• Photo by Nicolas J Leclercq on Unsplash
  • Photo by Nicolas Tissot on Unsplash
  • Photo by NASA on Unsplash
  • Photo by USGS on Unsplash

Spring MIST 2023

The highly anticipated Spring MIST 2023 meeting took place at the University of Birmingham from 3-5 April 2023.

The Magnetosphere, Ionosphere, and Solar-Terrestrial (MIST) community’s biennial “Spring MIST” had been eagerly anticipated this year since, due to the pandemic, the last fully in-person conference was in 2018. This year's event, as ever, brought together students, early career scientists and experts across the MIST fields of science, a truly enriching experience for all attendees.

Over the course of the three-day conference, a total of 46 oral presentations were given, shedding light on all aspects of MIST science. The event saw a diverse mix of presentations from both established leaders in the field and those giving the first talks of their careers, creating an environment of knowledge exchange and growth. Additionally, 40 posters were presented, allowing for in-depth discussions and networking opportunities among the participants. The conference banquet was held at the stunning Birmingham Botanical Gardens, providing a perfect setting for attendees to unwind and connect with their peers. Surrounded by lush greenery and beautiful glasshouses, the banquet was a memorable highlight of the event.

The conference was an incredible success, with participants lauding the extremely high quality of presentations. The event not only facilitated the sharing of cutting-edge research but also fostered a sense of community and collaboration. After the long hiatus due to the pandemic, this year's Spring MIST gathering left everyone feeling reinvigorated and inspired.

With the success of Spring MIST 2023, the MIST community is already looking forward to the next meeting with great anticipation, at the University of Leicester in 2025.

by Sean Elvidge (associate professor in the University of Birmingham).

IAGA Workshop

The 19th IAGA Workshop on Geomagnetic Observatory Instruments, Data Acquisition and Processing will take place between 22nd and 26th May in Hungary. It will take place in two parts-

May 22nd - May 23rd 2023: Instrumentation and Observation

This will include measurement and calibration sessions and will be held at the Tihany Geophysical Observatory.

May 24th - May 26th 2023: New measurement techniques and results

This includes new techniques for measurements, improved instrumentation and results as well as data processing. The conference will take place at the Institute of Earth Physics and Space Science, Sopron.

All transportation between the two events will be covered. Before the workshop at Tihany, a short summer school for young technicians and scientists will take place between May 21st and 23rd. For more information on any of the events, please visit the official website here.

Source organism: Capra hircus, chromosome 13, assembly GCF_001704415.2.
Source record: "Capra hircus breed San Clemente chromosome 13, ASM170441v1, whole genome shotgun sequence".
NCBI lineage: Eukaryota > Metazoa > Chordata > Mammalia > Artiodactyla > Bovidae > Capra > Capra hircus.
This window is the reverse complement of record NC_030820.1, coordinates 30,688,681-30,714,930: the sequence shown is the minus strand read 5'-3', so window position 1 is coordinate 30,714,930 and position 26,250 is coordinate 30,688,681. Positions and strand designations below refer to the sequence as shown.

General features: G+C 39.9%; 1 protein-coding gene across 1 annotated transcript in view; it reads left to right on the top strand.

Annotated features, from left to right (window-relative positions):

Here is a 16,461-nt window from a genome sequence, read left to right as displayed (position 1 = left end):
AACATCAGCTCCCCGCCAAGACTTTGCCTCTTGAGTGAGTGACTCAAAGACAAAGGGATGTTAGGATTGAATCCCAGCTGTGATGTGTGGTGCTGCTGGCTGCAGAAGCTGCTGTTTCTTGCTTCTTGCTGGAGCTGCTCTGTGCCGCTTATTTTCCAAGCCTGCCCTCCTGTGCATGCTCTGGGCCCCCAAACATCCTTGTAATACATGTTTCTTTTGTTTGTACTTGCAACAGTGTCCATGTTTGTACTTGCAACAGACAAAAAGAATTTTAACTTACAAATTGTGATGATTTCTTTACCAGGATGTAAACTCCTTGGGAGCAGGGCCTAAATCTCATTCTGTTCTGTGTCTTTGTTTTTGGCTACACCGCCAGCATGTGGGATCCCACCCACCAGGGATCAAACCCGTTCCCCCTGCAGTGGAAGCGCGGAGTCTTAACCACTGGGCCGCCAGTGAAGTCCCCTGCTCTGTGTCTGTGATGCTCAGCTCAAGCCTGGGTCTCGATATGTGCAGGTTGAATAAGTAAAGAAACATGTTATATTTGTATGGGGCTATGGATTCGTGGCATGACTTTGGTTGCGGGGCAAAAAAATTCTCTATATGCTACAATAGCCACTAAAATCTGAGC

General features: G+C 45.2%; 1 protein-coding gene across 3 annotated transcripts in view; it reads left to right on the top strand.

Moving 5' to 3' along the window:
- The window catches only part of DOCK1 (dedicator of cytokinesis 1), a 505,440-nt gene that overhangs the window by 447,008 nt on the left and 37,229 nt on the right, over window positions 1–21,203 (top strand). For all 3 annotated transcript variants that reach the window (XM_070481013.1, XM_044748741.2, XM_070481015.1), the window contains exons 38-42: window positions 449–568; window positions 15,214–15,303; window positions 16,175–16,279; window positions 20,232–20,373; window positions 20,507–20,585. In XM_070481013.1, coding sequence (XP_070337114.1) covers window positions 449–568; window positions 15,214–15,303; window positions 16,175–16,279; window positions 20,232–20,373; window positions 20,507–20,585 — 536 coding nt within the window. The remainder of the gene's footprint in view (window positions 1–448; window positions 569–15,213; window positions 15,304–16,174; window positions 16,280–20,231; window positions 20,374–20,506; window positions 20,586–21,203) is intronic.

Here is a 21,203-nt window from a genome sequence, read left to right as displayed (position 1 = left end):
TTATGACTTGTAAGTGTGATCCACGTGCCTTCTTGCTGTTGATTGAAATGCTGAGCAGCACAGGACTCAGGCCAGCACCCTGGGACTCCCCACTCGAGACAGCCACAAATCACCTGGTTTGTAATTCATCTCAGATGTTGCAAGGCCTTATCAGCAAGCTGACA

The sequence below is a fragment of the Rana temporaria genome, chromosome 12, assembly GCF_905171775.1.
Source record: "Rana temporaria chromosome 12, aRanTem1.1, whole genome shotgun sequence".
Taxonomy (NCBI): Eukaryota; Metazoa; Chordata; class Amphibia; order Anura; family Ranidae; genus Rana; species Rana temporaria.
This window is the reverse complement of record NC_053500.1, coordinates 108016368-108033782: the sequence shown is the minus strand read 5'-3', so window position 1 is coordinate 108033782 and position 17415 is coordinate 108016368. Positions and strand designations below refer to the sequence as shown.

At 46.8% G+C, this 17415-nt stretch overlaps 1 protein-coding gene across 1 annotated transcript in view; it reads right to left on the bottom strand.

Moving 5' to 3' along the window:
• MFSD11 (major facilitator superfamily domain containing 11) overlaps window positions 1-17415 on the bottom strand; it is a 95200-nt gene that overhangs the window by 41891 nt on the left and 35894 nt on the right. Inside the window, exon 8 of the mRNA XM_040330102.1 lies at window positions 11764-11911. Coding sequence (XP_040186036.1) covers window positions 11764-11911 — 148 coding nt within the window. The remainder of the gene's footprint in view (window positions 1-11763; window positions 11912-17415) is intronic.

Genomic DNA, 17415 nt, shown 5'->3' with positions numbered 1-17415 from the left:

Magnetics Information Consortium (MagIC) Workshop

The Magnetic Information Consortium (MagIC) is a data repository designed to promote information technology infrastructures for the international paleomagnetic, geomagnetic and rock magnetic community. This database is a powerful tool which facilitates magnetic data analysis and sharing. The MagIC Workshop happened from February 28th to March 2nd in La Jolla, CA, and brought together around 60 participants from all over the world to discuss the magnetic field evolution, environmental changes, and paleogeography. The workshop included two days of talks, poster presentations and discussions, and a third day of group working sessions to introduce the uploading and downloading data from the MagIC database and learning how to make contributions from paleomagnetic measurements.

The workshop started with invited speakers who covered a wide range of topics from planetary processes to surface environments, such as the discoveries on the lunar paleomagnetic records, the influence of mantle dynamics on the generation of Earth’s magnetic field, and magnetic records that archive climate and environmental changes. On the second day, there was an introduction on the use of MagIC as a resource for the community, followed by talks focused on paleogeography, in which topics such as constructing Apparent Polar Wonder Paths from Virtual Geographic Poles were presented. The first two days were wrapped up with posters presentations, of which I particularly enjoyed the most. As the workshop was small, it was possible to interact with many different researchers and to gain feedback on my work from renowned people in the field. I was also very impressed on the high-level of the discussions that followed each talk.

The last day of workshop offered a great opportunity to get immersed in the MagIC repository, learn how to upload your own data and how to perform data analysis using PmagGui and PmagPy. Besides all the learning and science exchange, there was a lot of space for networking and interacting with other young and senior scientists during the early-career lunches, coffee break hours and group working sessions. The workshop exceeded my expectations and I’m looking forward to participating on the next edition!

Natália Gauer Pasqualon is a PhD candidate at the University of Hawaiʻi at Mānoa and at Universidade Federal do Rio Grande do Sul, working with many different aspects of hotspot volcanoes. One of her projects involves the acquisition of paleomagnetic data and 40Ar/39Ar ages for Trindade Island, in the South Atlantic Ocean. The findings of her work may contribute to the understanding of the geomagnetic field during the past 3 million years and reveal important aspects of the South Atlantic Magnetic Anomaly.